Celebrity trainer and Nike-sponsored athlete Noah Neiman, who regularly trains Sports Illustrated and Victoria’s Secret models, considers “long, lean muscles” the fitness buzz phrase equivalent of the food industry’s “fat-free, sugar-free, all-natural,” in terms of its level of deception.
“Let’s clear something up, muscles are inherently lean,” says Neiman. “Have you ever been gossiping in a group and said, ‘Ohhhh my…that Becky…she has some really fat, sloppy muscles?’ The redundancy of saying lean before muscle makes me want to throw a medicine ball against my face — but it sells and it sounds sexy, so people buy into it.”
Neiman goes on to explain that it’s a complete myth that a certain type of workout, be it pilates, ballet-barre or yoga, can develop these supposed long, lean muscles. “Your muscle length is genetically predetermined. Your bones are a certain length and the muscles attached are, by default, a length determined by those bones and, unfortunately, pulsing your arms for 15 minutes straight isn’t going to do anything to change that. There simply is no magic workout that can turn you into Inspector Gadget and have you reaching 15 extra feet by pulsing to the high heavens.”
Does that mean changing your body is a lost cause? Far from it. While you may not be able to lengthen your muscles, you can build them. “Building muscle is called toning your body,” Neiman elaborates. “Genetics play a factor for muscle length, the way muscle is carried on the body and the ease of building muscle, but it’s not the end all be all.” To illustrate his point, Neiman points to ballet dancers noting that they tend to have a similar body type; they are genetically predisposed to being good dancers, so they dance — “not many people decide they want to be a dancer with the muscle coordination of a moose on ice and continue to dance.” These coordinated dancers, he explains, continue to hone their craft, but they started with a long, lean body and built on it by practicing hours on end and working to grow and develop the specific muscles required for dancing. What many people don’t realize is that most top dancers, both male and female, also lift weights — and they’re not light weights.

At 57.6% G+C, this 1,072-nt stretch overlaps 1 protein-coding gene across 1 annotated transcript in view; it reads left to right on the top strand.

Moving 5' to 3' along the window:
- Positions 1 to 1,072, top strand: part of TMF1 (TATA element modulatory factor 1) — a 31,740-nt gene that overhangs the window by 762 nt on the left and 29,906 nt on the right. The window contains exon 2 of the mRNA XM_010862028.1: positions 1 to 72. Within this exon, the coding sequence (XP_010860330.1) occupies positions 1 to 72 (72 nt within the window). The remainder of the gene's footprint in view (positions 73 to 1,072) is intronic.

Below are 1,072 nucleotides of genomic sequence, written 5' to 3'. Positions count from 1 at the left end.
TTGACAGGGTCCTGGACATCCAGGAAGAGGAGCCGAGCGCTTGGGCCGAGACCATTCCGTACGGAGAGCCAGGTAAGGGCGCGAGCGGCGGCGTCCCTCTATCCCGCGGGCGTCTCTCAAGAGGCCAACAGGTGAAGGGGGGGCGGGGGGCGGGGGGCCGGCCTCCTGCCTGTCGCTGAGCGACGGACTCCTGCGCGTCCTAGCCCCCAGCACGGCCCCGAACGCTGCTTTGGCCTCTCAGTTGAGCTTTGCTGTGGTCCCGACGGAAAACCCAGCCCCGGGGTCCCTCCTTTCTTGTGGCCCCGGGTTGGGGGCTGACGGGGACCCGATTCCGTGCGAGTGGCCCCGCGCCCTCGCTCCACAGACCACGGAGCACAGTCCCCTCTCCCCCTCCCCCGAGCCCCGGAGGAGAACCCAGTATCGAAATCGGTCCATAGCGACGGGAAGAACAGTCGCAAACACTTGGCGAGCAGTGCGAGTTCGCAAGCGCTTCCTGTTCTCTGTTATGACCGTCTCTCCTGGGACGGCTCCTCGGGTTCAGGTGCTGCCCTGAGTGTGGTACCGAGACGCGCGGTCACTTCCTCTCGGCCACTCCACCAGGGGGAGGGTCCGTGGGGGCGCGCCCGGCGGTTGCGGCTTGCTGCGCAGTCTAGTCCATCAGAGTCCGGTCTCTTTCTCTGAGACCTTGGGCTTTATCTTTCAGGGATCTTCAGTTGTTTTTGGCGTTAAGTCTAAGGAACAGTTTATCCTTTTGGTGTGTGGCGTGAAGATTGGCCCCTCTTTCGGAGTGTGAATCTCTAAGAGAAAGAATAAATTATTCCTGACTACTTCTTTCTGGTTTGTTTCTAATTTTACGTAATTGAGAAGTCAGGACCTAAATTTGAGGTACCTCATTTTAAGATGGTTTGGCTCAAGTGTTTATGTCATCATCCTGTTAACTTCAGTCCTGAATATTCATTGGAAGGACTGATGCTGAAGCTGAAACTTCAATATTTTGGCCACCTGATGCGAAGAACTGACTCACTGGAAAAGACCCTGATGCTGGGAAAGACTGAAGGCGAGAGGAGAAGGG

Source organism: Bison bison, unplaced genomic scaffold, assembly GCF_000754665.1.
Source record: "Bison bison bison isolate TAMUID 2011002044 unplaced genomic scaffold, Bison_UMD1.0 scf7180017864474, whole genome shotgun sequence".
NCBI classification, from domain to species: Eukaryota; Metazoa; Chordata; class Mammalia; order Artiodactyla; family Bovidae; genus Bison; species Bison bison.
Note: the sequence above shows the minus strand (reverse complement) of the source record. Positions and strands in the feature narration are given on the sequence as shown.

“Despite the two-pound weights many boutique dance studios have you pulsing with, professional dancers and athletes train to get stronger, so they can apply strength to their specific sport. In fact, most athletes with the bodies people covet have one thing in common: They focus on resistance training and getting stronger. I train everyone from novices to athletes, lawyers to some of today’s top supermodels and they all lift heavy weights — heavy weights don’t make you bulky, they make you strong.”
Why is getting stronger so important even for non-athletes? As you get stronger, you gain more muscle and since muscle is inherently lean, your overall body will lean out.
“Ballet, cycling and barre are all great exercises; they keep you active and they trigger very specific muscles that only that sort of activity can stimulate, but they are not great for building muscle. Do those exercises for fun, for fitness, for sport, but not because someone sells you on the bunk long, lean muscle phrase.”
If you want to be the leanest you can be, Neiman says to eat right and focus on getting stronger. “You won’t pulse your way to a 6’1” Gisele physique, but you can always squat your ass into Nina Agdal/Shakira status, so go out there and squat your body into something that would make your Instagram account proud. #belfie”